Alice Neel

American , 1900 - 1984

Alice Neel was born in Merion Square, Pennsylvania in 1900. She attended the Philadelphia School of Design for Women (later known as the Moore College of Art) in 1921 and in 1924 she attended the Chester Springs Summer School at the Philadelphia Academy of Fine Arts, graduating in 1925. She married Cuban artist, Carlos Enriquez and moved to Havana where she exhibited with Cuban avant-garde artists. Alice and Carlos had two daughters, one of which died of diphtheria. The couple returned to the United States in 1927 and settled in New York City.

In 1930 Neel’s husband returned to Cuba, taking their daughter with him and, as a result, Neel suffered a nervous breakdown and was hospitalized for a time. After her recovery she moved to New York’s Greenwich Village in 1932. She was living with a sailor who was an opium addict and, in an episode of jealous rage, he slashed 60 of her paintings and 300 of her watercolors in 1934. Neel also lived with painter, John Rothschild.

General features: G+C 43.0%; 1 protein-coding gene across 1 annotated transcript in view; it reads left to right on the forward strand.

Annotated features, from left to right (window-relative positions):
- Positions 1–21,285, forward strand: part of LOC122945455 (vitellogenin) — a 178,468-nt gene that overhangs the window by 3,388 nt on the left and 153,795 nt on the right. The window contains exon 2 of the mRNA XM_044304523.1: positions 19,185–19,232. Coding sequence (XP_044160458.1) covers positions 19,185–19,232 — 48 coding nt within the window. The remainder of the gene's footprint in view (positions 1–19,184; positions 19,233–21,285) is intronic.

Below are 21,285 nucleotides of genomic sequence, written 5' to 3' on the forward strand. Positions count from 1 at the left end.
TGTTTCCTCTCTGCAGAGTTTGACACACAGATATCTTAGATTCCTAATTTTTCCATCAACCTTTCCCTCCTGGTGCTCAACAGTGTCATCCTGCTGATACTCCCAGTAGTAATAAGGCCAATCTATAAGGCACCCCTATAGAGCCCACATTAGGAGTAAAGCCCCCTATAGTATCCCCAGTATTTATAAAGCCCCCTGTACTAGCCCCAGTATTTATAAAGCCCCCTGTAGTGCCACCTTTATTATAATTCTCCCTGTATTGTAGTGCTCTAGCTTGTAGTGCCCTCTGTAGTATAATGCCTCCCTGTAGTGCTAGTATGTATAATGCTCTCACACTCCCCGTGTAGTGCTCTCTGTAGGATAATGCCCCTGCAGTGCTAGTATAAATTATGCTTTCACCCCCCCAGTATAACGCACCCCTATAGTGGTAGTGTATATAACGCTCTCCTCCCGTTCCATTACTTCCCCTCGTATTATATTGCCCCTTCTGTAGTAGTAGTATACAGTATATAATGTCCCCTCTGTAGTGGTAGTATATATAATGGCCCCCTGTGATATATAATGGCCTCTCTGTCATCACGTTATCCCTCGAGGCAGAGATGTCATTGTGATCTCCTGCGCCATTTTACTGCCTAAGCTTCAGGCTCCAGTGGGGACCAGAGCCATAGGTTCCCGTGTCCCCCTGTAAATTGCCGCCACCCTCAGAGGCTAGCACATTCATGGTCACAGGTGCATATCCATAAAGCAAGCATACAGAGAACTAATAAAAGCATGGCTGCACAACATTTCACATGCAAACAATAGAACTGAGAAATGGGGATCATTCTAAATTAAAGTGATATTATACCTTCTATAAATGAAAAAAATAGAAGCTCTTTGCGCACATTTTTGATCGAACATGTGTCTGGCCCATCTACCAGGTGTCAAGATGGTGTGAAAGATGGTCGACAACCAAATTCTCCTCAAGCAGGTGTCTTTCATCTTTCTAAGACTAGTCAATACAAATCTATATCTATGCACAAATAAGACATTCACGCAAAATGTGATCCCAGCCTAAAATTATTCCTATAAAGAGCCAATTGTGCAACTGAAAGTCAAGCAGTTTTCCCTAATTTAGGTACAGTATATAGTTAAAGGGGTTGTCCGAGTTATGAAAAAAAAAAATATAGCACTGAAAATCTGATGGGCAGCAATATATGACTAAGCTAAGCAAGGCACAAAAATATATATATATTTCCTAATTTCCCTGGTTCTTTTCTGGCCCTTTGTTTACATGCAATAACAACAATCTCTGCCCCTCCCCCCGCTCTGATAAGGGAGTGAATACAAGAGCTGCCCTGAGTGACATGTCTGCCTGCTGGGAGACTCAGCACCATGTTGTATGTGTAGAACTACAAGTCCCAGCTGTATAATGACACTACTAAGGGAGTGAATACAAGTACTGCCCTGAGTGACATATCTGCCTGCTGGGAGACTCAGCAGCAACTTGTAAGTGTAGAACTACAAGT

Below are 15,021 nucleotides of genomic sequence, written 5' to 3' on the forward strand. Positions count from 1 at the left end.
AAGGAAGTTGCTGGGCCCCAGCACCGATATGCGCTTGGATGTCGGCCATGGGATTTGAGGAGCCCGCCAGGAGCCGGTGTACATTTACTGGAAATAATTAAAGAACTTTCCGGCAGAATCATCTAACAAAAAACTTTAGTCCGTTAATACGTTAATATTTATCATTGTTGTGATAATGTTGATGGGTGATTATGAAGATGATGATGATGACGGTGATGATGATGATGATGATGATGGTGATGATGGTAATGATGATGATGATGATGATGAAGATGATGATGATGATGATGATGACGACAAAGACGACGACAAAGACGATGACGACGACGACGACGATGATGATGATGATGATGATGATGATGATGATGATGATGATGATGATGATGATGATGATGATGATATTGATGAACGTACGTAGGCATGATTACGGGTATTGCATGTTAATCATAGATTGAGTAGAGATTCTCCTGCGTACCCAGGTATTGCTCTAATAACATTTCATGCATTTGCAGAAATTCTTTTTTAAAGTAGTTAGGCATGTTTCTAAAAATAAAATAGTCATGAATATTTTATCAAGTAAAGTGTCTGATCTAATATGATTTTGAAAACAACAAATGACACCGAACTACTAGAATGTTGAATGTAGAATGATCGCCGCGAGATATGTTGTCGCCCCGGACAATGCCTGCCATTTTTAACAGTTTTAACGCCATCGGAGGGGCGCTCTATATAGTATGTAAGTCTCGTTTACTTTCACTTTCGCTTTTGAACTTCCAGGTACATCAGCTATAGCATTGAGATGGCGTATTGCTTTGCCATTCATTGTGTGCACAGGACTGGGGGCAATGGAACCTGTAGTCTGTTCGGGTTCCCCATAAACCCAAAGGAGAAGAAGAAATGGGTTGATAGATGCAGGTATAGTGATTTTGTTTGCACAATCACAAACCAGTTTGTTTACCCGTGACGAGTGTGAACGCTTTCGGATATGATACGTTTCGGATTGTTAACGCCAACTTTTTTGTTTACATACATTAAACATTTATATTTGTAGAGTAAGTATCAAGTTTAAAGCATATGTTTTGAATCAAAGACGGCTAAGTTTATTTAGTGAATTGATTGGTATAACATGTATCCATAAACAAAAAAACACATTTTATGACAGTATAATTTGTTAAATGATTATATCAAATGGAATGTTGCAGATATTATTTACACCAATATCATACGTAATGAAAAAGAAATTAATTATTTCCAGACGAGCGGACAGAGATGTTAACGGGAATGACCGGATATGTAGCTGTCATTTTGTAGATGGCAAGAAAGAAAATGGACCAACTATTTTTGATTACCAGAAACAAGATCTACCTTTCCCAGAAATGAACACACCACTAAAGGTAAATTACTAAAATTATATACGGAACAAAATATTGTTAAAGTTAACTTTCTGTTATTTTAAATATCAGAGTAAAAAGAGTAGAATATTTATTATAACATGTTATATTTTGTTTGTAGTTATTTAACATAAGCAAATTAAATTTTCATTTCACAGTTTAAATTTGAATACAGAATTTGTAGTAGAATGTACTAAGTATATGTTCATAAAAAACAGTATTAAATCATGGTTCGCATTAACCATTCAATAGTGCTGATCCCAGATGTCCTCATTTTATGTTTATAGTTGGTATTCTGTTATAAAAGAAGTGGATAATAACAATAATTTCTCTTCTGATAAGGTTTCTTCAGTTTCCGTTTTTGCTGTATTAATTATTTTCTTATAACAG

Neel’s career began to take off in the 1930s. She was funded by the Public Works of America Project in 1933 and by the Works Progress Administration from 1935 into the 1940s. During this time, Neel’s style and subjects were a bit unconventional as she painted people that lived in her neighborhood, capturing their pain and humor. She also completed some still lifes, cityscapes and narrative and genre scenes.

During the 1940s and 1950s she did not exhibit much, nor did she take many commissions. She had a major solo exhibition at the ACA Gallery in 1950 and 1954 and in 1951, an exhibition at the New Playwrights Theater.

By the 1960s Neel was receiving more critical and financial support and with the 1970s came a general interest in the women’s movement, which breathed new life into Neels’ career. She was the subject of a retrospective at the Whitney Museum in 1974 and in 1976 she was elected to the American Academy and Institute of Arts and Letters. Neel had little desire to explore the medium of printmaking. The prints that she did make largely reprise her paintings.
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